Bridging The Generational Divide in The Workplace


Introduction

Before we start, let me just give a clue when  Not to read this article; Simply if you are a startup, or you are a single- generation operation. But even in this case, you will need it soon, sooner than you think, when you start to expend and rely on people less senior than your pioneering  generation!

Then, just a note about this article’s readership:

  • If you are a senior who has a say in some development  operation and want some smoothening in its flow, or
  • You can also be a junior, and you are looking for better environment to work with or wanting to increase your awareness about the Best Selection for Your Employer.

Now, let’s get started.

it’s everywhere from family to communities of all types, so why not businesses? Deny it or admit it, it’s inseparable from modernity and change mankind is witnessing today. We are talking here about The Generational Divide.

We, Technology People, lie in the focus of change in everything that is happening today,  tomorrow and maybe till  some sort of apocalypse takes over human civilization. “Generations” in anything we do or make are counting faster than ever, so why not counting in “Us”?  We cross generations in the workplace faster than any industry or any other social structure one would think of. We, therefore, are more exposed to the backfire of Generational Divide than all other social structures.

In fact, I’m one of those who saw the phenomena hiding behind a lot of issues in the industry over the last decade . With the accelerating industry pace in the recent few years, the years of the Digital Transformation, I think that the divide is getting wider and deeper, with all the deterrents  that can easily hit the workplace and negatively impact quality of our products, the wellbeing of our people and hence the wellness of our businesses.

In this treatise, I’m presenting my experience about   Generational Divide in the development workplace, the way it affects our teams and processes and finally disclose some of the remedies that I’ve successfully tried to lessen or even eliminate any unwanted effects caused by it.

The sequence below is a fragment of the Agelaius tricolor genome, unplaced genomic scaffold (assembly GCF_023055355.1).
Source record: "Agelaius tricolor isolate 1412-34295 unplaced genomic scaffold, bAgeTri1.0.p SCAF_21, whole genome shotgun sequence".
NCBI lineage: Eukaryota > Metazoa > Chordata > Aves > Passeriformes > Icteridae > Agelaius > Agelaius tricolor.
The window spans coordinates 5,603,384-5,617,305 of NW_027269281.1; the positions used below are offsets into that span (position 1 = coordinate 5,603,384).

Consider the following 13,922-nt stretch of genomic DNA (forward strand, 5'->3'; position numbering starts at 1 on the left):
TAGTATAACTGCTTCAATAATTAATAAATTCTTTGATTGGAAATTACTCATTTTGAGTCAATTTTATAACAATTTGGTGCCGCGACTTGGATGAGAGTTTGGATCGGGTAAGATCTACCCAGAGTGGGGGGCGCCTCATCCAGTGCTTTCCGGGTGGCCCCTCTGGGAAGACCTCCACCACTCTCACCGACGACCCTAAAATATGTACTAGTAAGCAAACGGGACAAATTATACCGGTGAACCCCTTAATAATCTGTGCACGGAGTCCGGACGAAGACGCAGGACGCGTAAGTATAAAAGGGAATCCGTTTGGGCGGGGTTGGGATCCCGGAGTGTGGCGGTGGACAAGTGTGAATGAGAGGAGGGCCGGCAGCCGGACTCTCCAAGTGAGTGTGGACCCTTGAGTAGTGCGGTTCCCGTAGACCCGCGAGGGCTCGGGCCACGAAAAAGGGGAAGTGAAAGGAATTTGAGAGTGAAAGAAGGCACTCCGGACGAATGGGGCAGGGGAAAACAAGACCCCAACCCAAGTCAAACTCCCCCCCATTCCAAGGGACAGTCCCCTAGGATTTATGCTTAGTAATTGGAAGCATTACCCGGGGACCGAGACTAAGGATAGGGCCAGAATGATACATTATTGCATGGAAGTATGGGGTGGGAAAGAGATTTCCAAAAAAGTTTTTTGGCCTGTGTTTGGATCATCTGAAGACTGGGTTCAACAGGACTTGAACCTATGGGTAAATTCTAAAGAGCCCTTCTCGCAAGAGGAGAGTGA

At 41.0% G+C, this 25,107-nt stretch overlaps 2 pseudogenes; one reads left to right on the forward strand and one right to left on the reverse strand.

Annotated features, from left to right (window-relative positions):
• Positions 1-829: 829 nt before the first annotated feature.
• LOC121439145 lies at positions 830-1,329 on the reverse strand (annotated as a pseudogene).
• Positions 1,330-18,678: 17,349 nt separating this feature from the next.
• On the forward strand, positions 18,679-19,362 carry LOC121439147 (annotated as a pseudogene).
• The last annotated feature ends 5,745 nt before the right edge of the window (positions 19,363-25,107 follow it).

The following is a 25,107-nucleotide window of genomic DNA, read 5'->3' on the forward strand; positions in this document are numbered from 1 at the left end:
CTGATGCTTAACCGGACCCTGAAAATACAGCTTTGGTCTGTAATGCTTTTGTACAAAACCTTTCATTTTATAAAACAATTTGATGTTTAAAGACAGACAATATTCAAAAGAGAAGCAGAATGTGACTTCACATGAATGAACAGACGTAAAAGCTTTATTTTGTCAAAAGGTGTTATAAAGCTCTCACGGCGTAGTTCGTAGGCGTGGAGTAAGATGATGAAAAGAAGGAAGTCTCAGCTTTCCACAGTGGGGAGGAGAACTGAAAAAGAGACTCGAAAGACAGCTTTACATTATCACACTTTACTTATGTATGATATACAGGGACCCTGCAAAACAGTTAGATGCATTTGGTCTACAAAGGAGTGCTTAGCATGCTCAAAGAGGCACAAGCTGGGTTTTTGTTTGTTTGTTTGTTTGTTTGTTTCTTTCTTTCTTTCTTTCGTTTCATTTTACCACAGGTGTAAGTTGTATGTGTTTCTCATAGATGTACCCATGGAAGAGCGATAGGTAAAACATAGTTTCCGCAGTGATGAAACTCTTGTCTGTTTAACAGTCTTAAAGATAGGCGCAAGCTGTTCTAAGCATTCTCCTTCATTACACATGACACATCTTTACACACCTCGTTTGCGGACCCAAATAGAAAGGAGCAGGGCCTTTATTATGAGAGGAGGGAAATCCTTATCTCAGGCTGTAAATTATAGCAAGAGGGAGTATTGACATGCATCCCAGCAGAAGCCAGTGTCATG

Defining Generations at The Technology Workplace

Let’s begin where we should: Defining those “generations” that may divide or engage!

Demographically speaking, we have a generation Y, the cohort born during the 80’s and the early  90’s. Then came Generation Z, people born  near (or after) millennium. Generation X are those seniors before the two. This is a pure demographic thing, just a base for our classification.

From a technology perspective, the natural distribution implies  that we have a minority of X people in service (I’m one of those!), a minority from Z (They are now  in the pipeline, but maybe they have already informally joined  before they graduate) and a majority from Y cohort. X People are those who witnessed the pre-web era, they usually designed, wrote and implemented clerical type applications run by specialized clerks behind the screens, usually in a waterfall development fashion. The Y Cohort started the challenge of writing web-based applications run by anyone who can be a probable beneficiary of the  app, most likely using some agile method, with mobile devices replacing desktop screens gradually. The  Z cult is just joining  in an age of data and apps mobility and agility.

You can see now how the demographic  and the technology perspective intersect.

Now, to simplify reference throughout the discussion , we will redefine “generations” as those three cohorts we usually  encounter in the development workplace:

  • X People: Pre-web Culture, but that of course does imply “pre-web knowledge”,
  • Y  People: Web culture Higher-ups and leaders and/or  more senior staff, and
  • Z  People: Post-web or Digital Age Culture. These are the less seniors from the Y group who are either  lesser ranked  leaders and/or  in-cubical developers, joined gradually by the pure demographically Z flow coming from education. We will call these, collectively, generation Z.

While mentalities, knowledge and  guts may diverse in the one workplace, one thing remains constant for all: The Challenges, and that’s exactly y where things can start to harmonize.

Well and  Good, so where is that divide, indeed!



The Differences

Differences in generations are simply differences in not only knowledge and experience, but and more importantly in psychological drivers and the level of guts (energy)  that one  has. Actually,  knowledge is the least to cause a gap or a divide, because it acquirable at any age with required depth, if the acquirer is eager to. Examples of X people who are still even technology influencers are there. The list is long, so let it not  drift us from the main course of discussion just to prove a well-proven point.

The real differences in drivers  come in two areas:

  • Enablement: I mean here desire to feel enabled which is in many cases sought by the less senior, and is usually apposed, or at least not very welcomed, from the more senior end.
  • Autonomy: Here we also  mean desire to be autonomous, same as passion for enablement.

According to modern theory on motivation, these two drivers are essential for motivating workers in cognitive work.  A good foundation of academic work and field research enforces this sometimes neglected or denied fact for the favor of older illusive motivations. It happens also that both of the two drivers represent  a “demand” for the Z cult, whereas some (and a good some actually) of the X’s and maybe Y’s still think of that as an extra that may lead to a state of chaos because  of lack of experience and/or discipline in the Z’s. The gap is dug deep when X’s and Y’s disregard the effect of these drivers.